HOUSING and homelessness make up two of the “three h’s” that every candidate will be focusing on during the upcoming general election.
The average house price in Cork city is now €278,000, according to the latest figures from property website daft.ie.
Prices in the final quarter of 2019 were 1% higher than a year previously, compared to a rise of 6% seen a year earlier.
However, that’s now 69% above the lowest point seen in the recession.
Residential Tenancies Board figures for quarter 3, 2019, show the average rent for Cork City at €1,192, up 1.4%.
Year-on-year it’s the lowest annual increase in Cork since the same quarter in 2015.
However, the number of homeless has increased in the South West region by 20% from November 2018 to 2019.
Latest figures show 592 in emergency accommodation in the region.
A number of housing protests have taken place in Cork over the last number of months to protest the “lack of action” by the Government in relation to the housing crisis.
Health is one of the “three h’s” that will of central focus to voters in the upcoming general election. Overcrowding at Cork’s hospitals over the last number of weeks led patients’ families to tell The Echo that conditions in Cork University Hospital’s (CUH) Emergency Department were “third world”.
One woman said she couldn't wait for politicians to start knocking on her door to hold them accountable.
The overcrowding crisis had been worsening and peaked in the second week in January, with 760 patients recorded on trolleys nationally - the highest number since records began.
This led to the cancellation of elective surgeries at CUH and the Mercy, which prompted consultant Dr Anthony O’Connor to tell The Echo that it was “a catastrophic failure,” and was “the sign of breakdown”.
An elective hospital for Cork had been touted which would aim to free up capacity in other acute hospitals. However, despite rumors an announcement was imminent around Christmas, it seems that there has still been no decision on any site for the hospital.
Roads infrastructure in and around Cork city won’t be far from voters minds - particularly with the recent revelation in The Echo that the Northern Ring Road project won’t be delivered until after 2027.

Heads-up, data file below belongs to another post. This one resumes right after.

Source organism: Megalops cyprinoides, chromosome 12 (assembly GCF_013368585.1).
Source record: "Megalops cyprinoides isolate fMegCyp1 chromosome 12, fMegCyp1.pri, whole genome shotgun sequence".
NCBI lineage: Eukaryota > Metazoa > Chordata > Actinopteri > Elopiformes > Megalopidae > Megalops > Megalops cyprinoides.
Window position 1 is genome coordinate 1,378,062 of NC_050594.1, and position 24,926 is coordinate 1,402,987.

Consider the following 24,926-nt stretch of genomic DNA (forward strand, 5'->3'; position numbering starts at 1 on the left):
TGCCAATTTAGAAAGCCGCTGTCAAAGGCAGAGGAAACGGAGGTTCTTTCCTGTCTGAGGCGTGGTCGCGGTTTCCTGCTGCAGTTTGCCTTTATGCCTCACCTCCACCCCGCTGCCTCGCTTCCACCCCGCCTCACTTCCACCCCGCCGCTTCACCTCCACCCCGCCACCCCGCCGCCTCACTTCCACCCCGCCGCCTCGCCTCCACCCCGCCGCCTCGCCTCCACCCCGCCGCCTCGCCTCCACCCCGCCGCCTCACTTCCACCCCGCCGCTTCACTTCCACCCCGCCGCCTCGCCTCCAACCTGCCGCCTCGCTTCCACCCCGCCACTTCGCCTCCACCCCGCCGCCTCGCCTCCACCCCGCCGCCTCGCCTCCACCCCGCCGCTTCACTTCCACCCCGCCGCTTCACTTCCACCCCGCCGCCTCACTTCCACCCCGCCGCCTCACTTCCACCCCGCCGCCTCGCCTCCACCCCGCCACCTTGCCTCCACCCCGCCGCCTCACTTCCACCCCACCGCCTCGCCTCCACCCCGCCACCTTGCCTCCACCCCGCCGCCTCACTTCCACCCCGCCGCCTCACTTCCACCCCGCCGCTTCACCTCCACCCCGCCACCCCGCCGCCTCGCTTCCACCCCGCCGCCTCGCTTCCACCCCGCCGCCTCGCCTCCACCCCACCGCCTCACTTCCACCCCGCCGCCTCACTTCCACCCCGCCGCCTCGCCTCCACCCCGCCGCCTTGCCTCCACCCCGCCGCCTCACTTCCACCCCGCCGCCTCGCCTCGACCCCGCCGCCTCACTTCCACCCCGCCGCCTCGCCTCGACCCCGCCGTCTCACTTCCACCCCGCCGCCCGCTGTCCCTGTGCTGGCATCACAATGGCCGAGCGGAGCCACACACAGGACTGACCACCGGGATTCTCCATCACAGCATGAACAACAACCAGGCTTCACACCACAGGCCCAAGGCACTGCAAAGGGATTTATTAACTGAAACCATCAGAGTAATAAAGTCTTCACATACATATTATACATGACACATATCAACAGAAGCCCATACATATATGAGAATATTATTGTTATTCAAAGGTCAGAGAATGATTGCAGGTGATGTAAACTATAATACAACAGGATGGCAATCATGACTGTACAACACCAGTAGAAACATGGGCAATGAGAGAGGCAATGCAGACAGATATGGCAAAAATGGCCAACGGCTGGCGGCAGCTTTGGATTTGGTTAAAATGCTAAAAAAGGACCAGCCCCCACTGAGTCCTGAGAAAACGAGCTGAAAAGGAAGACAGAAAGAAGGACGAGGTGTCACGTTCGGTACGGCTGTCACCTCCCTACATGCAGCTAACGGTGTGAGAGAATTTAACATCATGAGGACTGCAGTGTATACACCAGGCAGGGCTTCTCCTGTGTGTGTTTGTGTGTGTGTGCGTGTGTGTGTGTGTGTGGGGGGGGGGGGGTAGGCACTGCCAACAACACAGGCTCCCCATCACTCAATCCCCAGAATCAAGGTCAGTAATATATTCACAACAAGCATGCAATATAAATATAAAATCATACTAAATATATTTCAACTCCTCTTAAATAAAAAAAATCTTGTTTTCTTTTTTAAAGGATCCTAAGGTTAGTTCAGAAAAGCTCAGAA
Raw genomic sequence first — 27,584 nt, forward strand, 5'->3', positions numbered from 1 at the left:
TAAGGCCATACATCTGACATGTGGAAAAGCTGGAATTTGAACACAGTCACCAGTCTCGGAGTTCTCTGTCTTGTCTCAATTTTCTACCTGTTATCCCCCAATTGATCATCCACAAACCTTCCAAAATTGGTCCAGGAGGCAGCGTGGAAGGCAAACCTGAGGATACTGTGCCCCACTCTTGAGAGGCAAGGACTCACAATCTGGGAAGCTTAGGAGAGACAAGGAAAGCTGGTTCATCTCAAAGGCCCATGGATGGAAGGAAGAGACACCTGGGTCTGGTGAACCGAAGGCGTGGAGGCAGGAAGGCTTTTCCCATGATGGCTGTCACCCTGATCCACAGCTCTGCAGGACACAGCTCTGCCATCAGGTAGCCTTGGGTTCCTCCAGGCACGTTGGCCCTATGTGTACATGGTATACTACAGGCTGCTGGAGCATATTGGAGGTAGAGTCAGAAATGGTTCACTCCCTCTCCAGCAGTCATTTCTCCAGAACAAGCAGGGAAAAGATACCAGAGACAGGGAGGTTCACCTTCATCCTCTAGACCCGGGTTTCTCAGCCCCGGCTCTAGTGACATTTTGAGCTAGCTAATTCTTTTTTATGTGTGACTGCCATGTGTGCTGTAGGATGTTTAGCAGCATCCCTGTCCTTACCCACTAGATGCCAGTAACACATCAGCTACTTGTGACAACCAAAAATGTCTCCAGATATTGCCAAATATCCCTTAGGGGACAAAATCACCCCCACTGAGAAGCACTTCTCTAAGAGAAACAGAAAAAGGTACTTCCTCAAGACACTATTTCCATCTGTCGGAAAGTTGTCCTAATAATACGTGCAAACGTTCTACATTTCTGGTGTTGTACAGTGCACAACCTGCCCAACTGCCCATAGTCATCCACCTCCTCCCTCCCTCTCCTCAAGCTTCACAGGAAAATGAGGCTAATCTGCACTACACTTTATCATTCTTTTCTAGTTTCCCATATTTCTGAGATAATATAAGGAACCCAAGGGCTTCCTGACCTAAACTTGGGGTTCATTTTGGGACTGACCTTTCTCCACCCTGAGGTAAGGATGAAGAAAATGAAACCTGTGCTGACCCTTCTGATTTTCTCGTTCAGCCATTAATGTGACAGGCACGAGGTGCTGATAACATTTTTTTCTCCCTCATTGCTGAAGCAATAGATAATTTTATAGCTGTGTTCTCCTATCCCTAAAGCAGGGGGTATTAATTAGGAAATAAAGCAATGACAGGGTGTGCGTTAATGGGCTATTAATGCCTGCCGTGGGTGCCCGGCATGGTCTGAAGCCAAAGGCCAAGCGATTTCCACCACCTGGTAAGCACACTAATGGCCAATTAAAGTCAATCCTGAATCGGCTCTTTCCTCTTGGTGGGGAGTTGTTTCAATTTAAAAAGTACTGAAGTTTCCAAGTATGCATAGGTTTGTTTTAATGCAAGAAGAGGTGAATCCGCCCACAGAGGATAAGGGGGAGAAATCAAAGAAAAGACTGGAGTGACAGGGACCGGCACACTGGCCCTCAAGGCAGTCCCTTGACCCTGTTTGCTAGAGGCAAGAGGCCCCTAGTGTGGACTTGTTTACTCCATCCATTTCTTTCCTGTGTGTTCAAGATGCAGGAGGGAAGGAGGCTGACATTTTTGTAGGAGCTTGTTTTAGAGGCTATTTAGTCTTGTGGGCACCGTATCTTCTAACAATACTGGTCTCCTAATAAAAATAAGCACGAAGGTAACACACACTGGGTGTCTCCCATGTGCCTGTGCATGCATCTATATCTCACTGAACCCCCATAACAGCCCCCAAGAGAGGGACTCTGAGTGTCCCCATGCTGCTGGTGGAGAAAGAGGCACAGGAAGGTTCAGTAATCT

That’s despite it being in the pipeline for more than 15 years.
Locals and politicians in the area have claimed the northside of the city hasn’t seen as much development as the southside as a direct result of not having adequate transport systems in place.
That road is a complementary but separate standalone scheme to the M20 Cork to Limerick motorway project. A contract has been awarded for technical advisors, and design work has begun on the project which has an estimated cost of anywhere between €500m - €1billion.
The Dunkettle Interchange Project has also come up against some delays and it’s understood the project is due to be re-tendered, but Minister for Finance Paschal Donohoe confirmed last week that the project would proceed.
Construction on Phase 2 of the major project is scheduled to begin later this year
VOTERS STILL WAITING FOR LONG-PROMISED EVENTS CENTRE
VOTERS in Cork will remember that the sod was turned on the events centre project in Cork city prior to the last general election in 2016.
Then Taoiseach Enda Kenny was on hand, alongside now Tánaiste Simon Coveney.
At the time of the sod-turning, developers Bam said the project would be completed in 2018.
However, the development still hasn’t gotten off the ground and isn’t likely to do so for at least the next six to eight months. That’s despite a €50 million Government once-off payment package being agreed.
Detailed internal designs still have to be put together on the €85 million project, which is expected to be worth approximately 585 jobs both directly and indirectly.
Should the 6,000 seater venue finally move forward, the average annual turnover is expected to be worth around €36 million to the city in annual spend over the first five years.
OVER the past decade or so since Fine Gael has been in power, there’s been a significant drop in unemployment across Cork city and county.
They were initially part of a coalition Government from 2011.
In December 2011, there were 18,785 in Cork city on the live register.
That’s now dropped to 5,725. In the entire county in 2011, there were 43,651 people signing on. There are 15,068 as of December 2019.
There were also a number of big job announcements across the decade in Cork, however, according to the latest report from the Central Statistics Office on Foreign Direct Investment 2018 shows a decrease of €24bn over the year nationally.
Pharmaceutical company Novartis recently announced 320 job losses in Cork, while a number of businesses in the city centre have announced closures or moves to smaller locations in recent weeks. Eason is set to move from its location on Patrick’s Street, while Finn’s Corner is also set to close.
It remains to be seen whether the so-called Green wave in the local and European elections will continue through this general election, however, climate change and protecting the environment are issues that have risen to the fore in Cork in recent years.
Cycling infrastructure, adequate public transport, and calls for more trees to be planted are just some of the issues local activists have pushed for.
Significant concern was raised in recent months when it emerged that Cork city had one of the worst levels of air quality in Europe, while the most recent IBAL report has highlighted Cork’s northside as littered. However, it showed Cork city centre to be clean, while Mahon was moderately littered.